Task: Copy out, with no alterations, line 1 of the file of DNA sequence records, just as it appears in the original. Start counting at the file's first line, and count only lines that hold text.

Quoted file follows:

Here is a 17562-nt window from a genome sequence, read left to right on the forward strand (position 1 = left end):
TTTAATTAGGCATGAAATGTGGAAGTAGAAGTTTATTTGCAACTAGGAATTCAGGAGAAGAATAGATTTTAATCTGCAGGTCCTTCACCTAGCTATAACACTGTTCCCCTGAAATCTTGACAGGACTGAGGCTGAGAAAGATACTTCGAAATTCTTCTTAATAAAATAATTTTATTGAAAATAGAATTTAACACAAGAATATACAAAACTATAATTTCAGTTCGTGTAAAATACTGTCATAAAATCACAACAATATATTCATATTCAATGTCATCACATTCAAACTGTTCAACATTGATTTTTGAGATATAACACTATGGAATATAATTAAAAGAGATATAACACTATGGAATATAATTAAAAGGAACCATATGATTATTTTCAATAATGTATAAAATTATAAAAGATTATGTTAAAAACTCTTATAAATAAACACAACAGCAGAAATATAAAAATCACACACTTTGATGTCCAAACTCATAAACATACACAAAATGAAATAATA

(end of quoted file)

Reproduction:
Here is a 17562-nt window from a genome sequence, read left to right on the forward strand (position 1 = left end):